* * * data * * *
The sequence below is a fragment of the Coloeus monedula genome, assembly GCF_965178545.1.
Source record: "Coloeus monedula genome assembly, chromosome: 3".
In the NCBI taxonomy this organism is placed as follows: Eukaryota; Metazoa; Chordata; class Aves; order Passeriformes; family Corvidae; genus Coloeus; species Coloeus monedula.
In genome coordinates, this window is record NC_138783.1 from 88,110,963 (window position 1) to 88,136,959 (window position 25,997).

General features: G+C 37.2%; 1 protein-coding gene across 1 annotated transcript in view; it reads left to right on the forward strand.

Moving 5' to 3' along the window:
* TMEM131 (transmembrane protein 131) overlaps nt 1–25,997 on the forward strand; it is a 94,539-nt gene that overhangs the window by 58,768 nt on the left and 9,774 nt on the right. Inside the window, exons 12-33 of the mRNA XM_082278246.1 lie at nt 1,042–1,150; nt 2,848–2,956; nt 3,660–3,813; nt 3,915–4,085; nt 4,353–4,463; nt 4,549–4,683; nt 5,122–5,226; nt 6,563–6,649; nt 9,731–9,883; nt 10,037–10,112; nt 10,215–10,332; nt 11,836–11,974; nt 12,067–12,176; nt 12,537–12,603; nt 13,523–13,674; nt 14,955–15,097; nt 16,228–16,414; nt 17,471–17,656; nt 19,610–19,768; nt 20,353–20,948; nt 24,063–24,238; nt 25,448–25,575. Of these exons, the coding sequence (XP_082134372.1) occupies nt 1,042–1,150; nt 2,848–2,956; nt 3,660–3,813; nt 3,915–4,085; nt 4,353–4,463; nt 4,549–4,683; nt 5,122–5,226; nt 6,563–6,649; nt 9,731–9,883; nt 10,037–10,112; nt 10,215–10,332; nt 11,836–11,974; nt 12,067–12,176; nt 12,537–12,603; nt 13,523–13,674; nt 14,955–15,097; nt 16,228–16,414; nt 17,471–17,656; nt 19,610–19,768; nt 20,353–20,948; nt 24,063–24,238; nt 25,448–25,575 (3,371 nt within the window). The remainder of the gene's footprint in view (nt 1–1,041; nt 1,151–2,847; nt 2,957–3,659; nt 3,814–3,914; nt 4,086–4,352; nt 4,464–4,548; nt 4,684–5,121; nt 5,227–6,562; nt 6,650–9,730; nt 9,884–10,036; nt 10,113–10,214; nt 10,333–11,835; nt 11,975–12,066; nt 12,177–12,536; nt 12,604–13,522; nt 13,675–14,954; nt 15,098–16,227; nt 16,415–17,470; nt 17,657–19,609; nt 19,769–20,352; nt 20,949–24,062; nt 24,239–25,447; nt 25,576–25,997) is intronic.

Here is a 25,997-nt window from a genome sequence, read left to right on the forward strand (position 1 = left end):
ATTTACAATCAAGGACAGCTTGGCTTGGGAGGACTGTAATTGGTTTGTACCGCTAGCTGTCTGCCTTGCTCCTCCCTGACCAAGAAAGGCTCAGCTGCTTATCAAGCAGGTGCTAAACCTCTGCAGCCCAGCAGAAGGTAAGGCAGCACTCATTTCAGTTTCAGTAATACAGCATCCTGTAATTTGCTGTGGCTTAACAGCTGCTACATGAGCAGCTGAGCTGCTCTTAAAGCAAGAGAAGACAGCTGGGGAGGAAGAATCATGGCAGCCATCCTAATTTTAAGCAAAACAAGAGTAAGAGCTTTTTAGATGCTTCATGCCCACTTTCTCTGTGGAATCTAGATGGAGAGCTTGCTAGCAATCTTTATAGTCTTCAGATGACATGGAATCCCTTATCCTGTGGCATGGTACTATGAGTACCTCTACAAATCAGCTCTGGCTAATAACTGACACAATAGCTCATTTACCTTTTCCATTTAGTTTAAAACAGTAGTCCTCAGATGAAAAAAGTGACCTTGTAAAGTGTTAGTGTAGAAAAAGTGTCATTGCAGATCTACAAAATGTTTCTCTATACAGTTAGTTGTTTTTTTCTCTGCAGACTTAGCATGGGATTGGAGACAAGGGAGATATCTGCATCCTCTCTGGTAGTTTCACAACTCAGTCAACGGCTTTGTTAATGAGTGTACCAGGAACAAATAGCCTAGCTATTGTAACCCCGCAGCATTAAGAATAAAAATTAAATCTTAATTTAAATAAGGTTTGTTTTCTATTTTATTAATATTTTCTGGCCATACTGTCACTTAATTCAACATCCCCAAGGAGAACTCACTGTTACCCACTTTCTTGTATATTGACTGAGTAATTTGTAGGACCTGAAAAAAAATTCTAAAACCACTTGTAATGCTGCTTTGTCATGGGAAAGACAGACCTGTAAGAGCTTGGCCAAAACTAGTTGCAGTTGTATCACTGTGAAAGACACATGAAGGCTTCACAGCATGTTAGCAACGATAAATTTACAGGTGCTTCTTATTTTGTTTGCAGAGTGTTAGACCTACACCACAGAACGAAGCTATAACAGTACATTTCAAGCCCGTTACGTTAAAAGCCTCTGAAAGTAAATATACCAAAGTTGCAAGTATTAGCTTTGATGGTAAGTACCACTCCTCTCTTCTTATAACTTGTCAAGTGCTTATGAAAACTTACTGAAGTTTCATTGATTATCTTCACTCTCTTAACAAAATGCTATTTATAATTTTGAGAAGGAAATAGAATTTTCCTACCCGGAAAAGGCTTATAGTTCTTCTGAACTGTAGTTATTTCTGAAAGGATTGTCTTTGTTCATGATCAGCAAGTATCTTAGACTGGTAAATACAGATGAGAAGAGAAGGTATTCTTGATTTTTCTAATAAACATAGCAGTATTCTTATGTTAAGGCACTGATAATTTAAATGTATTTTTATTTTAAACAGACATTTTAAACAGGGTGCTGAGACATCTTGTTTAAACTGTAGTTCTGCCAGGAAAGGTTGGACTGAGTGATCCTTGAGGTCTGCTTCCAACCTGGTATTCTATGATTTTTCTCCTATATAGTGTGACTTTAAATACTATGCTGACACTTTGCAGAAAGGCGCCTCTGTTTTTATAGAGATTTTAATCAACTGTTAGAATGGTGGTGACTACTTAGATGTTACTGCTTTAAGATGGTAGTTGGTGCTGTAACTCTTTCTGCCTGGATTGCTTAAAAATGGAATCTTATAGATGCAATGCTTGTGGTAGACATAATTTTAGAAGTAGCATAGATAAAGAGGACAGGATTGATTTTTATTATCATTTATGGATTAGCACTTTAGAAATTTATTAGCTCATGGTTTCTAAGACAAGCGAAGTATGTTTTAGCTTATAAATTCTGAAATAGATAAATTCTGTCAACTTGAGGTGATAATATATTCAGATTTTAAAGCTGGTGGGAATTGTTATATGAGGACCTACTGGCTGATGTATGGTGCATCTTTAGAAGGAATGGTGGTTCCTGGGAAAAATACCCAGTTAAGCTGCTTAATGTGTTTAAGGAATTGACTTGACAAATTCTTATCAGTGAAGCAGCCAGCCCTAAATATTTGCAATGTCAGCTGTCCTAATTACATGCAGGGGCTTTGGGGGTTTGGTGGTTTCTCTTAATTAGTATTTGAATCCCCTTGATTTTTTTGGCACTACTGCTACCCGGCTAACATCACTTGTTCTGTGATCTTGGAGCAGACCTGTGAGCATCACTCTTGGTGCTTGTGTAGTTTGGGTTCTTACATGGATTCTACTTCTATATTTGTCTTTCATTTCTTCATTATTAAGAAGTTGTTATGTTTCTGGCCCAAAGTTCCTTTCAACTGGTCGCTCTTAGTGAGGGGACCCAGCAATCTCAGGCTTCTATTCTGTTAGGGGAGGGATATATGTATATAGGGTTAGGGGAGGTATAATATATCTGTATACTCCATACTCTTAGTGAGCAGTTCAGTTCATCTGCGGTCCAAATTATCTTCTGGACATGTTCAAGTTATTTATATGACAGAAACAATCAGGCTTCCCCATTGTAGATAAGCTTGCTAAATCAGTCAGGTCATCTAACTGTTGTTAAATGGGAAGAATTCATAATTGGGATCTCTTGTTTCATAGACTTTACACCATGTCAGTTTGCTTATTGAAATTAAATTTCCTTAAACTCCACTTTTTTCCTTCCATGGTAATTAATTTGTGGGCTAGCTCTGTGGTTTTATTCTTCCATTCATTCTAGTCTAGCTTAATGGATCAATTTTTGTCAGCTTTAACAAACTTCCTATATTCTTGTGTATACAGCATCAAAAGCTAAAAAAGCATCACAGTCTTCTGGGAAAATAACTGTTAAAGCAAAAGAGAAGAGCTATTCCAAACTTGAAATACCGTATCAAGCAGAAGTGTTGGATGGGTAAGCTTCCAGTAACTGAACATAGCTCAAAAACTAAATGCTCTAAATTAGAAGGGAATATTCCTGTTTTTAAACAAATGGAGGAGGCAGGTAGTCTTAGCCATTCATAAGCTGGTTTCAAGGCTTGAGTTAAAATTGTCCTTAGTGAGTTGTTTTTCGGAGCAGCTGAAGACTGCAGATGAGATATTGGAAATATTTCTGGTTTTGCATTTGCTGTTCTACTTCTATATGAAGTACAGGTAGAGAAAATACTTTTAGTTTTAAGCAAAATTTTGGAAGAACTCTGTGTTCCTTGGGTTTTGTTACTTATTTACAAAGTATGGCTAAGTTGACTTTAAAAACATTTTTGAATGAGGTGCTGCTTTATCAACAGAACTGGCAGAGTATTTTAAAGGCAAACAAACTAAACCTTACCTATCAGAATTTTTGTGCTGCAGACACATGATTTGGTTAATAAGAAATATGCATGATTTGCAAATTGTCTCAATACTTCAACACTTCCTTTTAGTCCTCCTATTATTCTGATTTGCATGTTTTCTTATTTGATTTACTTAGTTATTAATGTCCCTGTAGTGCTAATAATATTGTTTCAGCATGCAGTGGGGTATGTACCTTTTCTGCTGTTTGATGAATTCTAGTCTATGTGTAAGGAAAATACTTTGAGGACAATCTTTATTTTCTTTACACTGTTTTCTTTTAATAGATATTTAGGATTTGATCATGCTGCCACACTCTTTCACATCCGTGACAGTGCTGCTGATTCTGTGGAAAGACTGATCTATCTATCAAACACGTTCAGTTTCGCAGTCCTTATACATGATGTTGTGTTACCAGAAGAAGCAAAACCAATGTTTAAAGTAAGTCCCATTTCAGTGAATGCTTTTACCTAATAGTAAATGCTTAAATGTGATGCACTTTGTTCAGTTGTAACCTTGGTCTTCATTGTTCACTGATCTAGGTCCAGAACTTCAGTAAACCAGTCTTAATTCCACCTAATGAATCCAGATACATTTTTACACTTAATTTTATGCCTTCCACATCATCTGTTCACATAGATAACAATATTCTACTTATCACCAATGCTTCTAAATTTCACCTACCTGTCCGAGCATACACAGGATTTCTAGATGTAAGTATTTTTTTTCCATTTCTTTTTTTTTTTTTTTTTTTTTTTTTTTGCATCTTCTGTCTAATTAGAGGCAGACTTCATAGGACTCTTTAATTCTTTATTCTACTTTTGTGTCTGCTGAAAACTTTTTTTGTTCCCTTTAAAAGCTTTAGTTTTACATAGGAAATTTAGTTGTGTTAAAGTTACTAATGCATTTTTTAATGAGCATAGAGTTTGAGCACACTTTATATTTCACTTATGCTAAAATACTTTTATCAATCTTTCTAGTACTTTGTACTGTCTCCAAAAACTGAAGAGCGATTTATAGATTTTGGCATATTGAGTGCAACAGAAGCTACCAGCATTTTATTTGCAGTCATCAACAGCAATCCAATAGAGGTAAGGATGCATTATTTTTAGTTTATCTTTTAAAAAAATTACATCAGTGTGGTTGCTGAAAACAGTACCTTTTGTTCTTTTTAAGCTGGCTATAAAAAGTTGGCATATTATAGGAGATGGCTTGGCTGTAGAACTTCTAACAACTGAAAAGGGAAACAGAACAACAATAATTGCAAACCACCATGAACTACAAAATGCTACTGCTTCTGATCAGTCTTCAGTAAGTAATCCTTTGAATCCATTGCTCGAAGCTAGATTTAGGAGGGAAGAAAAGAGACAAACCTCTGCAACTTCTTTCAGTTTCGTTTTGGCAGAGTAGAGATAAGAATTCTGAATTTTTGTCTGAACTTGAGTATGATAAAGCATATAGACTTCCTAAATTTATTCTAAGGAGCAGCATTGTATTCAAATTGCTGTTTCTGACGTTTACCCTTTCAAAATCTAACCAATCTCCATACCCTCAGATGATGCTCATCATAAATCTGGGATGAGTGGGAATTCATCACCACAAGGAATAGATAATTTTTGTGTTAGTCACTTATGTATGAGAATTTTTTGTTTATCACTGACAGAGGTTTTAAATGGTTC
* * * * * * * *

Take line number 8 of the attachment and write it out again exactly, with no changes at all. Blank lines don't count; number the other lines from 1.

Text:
Here is a 25,997-nt window from a genome sequence, read left to right on the forward strand (position 1 = left end):